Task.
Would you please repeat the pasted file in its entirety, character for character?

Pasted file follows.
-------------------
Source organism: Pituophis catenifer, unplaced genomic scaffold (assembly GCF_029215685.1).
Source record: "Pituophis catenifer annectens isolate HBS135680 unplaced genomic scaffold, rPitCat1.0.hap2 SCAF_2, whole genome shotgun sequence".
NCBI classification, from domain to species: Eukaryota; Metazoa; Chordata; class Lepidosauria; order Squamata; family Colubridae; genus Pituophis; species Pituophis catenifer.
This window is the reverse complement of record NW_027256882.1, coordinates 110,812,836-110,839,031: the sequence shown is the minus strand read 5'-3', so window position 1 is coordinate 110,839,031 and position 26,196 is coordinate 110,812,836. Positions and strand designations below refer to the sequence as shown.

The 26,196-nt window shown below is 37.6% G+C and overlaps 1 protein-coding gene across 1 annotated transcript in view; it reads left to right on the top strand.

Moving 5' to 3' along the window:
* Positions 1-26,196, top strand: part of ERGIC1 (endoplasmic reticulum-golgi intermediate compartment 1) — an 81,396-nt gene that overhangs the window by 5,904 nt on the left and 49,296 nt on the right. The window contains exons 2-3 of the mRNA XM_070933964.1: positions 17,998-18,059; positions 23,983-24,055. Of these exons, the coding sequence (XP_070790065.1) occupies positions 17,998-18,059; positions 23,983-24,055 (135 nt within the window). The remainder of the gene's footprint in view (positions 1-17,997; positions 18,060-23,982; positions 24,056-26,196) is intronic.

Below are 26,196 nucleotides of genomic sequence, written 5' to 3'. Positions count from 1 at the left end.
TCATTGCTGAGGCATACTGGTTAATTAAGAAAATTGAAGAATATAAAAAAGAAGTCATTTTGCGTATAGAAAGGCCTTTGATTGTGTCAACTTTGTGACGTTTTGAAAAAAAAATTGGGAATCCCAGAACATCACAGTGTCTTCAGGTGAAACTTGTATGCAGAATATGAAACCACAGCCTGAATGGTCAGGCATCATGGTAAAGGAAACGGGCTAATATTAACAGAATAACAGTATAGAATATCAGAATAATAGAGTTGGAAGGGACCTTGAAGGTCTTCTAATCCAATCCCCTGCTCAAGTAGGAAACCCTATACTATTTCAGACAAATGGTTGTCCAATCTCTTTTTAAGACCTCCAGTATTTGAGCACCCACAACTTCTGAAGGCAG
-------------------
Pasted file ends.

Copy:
Source organism: Pituophis catenifer, unplaced genomic scaffold (assembly GCF_029215685.1).
Source record: "Pituophis catenifer annectens isolate HBS135680 unplaced genomic scaffold, rPitCat1.0.hap2 SCAF_2, whole genome shotgun sequence".
NCBI classification, from domain to species: Eukaryota; Metazoa; Chordata; class Lepidosauria; order Squamata; family Colubridae; genus Pituophis; species Pituophis catenifer.
This window is the reverse complement of record NW_027256882.1, coordinates 110,812,836-110,839,031: the sequence shown is the minus strand read 5'-3', so window position 1 is coordinate 110,839,031 and position 26,196 is coordinate 110,812,836. Positions and strand designations below refer to the sequence as shown.

The 26,196-nt window shown below is 37.6% G+C and overlaps 1 protein-coding gene across 1 annotated transcript in view; it reads left to right on the top strand.

Moving 5' to 3' along the window:
* Positions 1-26,196, top strand: part of ERGIC1 (endoplasmic reticulum-golgi intermediate compartment 1) — an 81,396-nt gene that overhangs the window by 5,904 nt on the left and 49,296 nt on the right. The window contains exons 2-3 of the mRNA XM_070933964.1: positions 17,998-18,059; positions 23,983-24,055. Of these exons, the coding sequence (XP_070790065.1) occupies positions 17,998-18,059; positions 23,983-24,055 (135 nt within the window). The remainder of the gene's footprint in view (positions 1-17,997; positions 18,060-23,982; positions 24,056-26,196) is intronic.

Below are 26,196 nucleotides of genomic sequence, written 5' to 3'. Positions count from 1 at the left end.
TCATTGCTGAGGCATACTGGTTAATTAAGAAAATTGAAGAATATAAAAAAGAAGTCATTTTGCGTATAGAAAGGCCTTTGATTGTGTCAACTTTGTGACGTTTTGAAAAAAAAATTGGGAATCCCAGAACATCACAGTGTCTTCAGGTGAAACTTGTATGCAGAATATGAAACCACAGCCTGAATGGTCAGGCATCATGGTAAAGGAAACGGGCTAATATTAACAGAATAACAGTATAGAATATCAGAATAATAGAGTTGGAAGGGACCTTGAAGGTCTTCTAATCCAATCCCCTGCTCAAGTAGGAAACCCTATACTATTTCAGACAAATGGTTGTCCAATCTCTTTTTAAGACCTCCAGTATTTGAGCACCCACAACTTCTGAAGGCAG